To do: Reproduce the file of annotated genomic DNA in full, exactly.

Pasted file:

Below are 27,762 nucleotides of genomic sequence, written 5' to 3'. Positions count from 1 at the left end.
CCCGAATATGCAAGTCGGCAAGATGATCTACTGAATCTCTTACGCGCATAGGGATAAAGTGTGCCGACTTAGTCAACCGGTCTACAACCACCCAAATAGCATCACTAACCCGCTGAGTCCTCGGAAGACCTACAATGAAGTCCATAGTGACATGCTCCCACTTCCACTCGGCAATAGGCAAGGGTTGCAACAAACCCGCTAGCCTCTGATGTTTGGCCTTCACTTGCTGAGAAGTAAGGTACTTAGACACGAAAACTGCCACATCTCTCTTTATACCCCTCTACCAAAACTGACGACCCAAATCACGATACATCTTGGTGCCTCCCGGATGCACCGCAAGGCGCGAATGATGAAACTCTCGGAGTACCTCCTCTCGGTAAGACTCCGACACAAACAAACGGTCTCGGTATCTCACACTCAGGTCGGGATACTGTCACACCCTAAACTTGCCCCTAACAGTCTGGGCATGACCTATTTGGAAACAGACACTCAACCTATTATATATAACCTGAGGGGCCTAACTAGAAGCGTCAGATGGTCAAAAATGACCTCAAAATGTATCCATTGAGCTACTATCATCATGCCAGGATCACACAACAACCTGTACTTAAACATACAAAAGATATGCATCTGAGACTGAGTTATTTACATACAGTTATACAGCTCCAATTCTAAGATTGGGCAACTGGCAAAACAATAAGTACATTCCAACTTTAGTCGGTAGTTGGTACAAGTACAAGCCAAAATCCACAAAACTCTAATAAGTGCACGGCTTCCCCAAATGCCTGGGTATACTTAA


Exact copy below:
Below are 27,762 nucleotides of genomic sequence, written 5' to 3'. Positions count from 1 at the left end.
CCCGAATATGCAAGTCGGCAAGATGATCTACTGAATCTCTTACGCGCATAGGGATAAAGTGTGCCGACTTAGTCAACCGGTCTACAACCACCCAAATAGCATCACTAACCCGCTGAGTCCTCGGAAGACCTACAATGAAGTCCATAGTGACATGCTCCCACTTCCACTCGGCAATAGGCAAGGGTTGCAACAAACCCGCTAGCCTCTGATGTTTGGCCTTCACTTGCTGAGAAGTAAGGTACTTAGACACGAAAACTGCCACATCTCTCTTTATACCCCTCTACCAAAACTGACGACCCAAATCACGATACATCTTGGTGCCTCCCGGATGCACCGCAAGGCGCGAATGATGAAACTCTCGGAGTACCTCCTCTCGGTAAGACTCCGACACAAACAAACGGTCTCGGTATCTCACACTCAGGTCGGGATACTGTCACACCCTAAACTTGCCCCTAACAGTCTGGGCATGACCTATTTGGAAACAGACACTCAACCTATTATATATAACCTGAGGGGCCTAACTAGAAGCGTCAGATGGTCAAAAATGACCTCAAAATGTATCCATTGAGCTACTATCATCATGCCAGGATCACACAACAACCTGTACTTAAACATACAAAAGATATGCATCTGAGACTGAGTTATTTACATACAGTTATACAGCTCCAATTCTAAGATTGGGCAACTGGCAAAACAATAAGTACATTCCAACTTTAGTCGGTAGTTGGTACAAGTACAAGCCAAAATCCACAAAACTCTAATAAGTGCACGGCTTCCCCAAATGCCTGGGTATACTTAA